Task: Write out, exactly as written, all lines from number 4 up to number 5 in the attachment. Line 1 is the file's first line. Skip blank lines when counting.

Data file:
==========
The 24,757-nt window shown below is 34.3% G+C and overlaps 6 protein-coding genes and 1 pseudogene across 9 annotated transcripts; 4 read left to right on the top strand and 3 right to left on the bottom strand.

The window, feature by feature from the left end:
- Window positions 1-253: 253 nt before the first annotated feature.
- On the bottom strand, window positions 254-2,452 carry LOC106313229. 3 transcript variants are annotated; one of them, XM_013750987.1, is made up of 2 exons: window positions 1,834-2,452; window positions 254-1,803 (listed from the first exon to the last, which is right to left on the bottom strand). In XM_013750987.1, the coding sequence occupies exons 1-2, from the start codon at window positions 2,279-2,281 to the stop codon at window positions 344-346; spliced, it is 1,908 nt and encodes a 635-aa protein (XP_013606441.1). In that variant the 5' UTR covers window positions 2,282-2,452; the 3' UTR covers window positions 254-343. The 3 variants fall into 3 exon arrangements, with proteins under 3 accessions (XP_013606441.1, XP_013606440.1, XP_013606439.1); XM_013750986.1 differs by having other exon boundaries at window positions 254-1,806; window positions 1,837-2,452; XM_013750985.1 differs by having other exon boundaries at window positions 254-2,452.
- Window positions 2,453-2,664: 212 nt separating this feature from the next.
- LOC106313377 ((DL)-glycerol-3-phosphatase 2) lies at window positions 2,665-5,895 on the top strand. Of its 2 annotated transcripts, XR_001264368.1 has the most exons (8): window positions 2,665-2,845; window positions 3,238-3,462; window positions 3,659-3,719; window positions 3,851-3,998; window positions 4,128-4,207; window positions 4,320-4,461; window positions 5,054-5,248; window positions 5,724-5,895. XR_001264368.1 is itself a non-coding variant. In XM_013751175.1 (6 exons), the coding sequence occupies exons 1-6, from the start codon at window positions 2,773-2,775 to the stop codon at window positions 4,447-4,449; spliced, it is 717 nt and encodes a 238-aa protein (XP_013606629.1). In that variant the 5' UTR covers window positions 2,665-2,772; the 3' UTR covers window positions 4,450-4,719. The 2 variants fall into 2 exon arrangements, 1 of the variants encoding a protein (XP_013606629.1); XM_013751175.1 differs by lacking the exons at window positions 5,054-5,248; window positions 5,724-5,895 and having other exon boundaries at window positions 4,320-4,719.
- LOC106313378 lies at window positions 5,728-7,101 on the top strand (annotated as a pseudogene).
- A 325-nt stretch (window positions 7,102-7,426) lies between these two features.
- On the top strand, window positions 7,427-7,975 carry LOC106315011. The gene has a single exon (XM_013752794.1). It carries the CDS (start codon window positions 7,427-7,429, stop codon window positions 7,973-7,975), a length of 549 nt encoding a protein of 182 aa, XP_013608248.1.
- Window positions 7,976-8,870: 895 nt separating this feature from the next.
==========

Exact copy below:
- On the bottom strand, window positions 254-2,452 carry LOC106313229. 3 transcript variants are annotated; one of them, XM_013750987.1, is made up of 2 exons: window positions 1,834-2,452; window positions 254-1,803 (listed from the first exon to the last, which is right to left on the bottom strand). In XM_013750987.1, the coding sequence occupies exons 1-2, from the start codon at window positions 2,279-2,281 to the stop codon at window positions 344-346; spliced, it is 1,908 nt and encodes a 635-aa protein (XP_013606441.1). In that variant the 5' UTR covers window positions 2,282-2,452; the 3' UTR covers window positions 254-343. The 3 variants fall into 3 exon arrangements, with proteins under 3 accessions (XP_013606441.1, XP_013606440.1, XP_013606439.1); XM_013750986.1 differs by having other exon boundaries at window positions 254-1,806; window positions 1,837-2,452; XM_013750985.1 differs by having other exon boundaries at window positions 254-2,452.
- Window positions 2,453-2,664: 212 nt separating this feature from the next.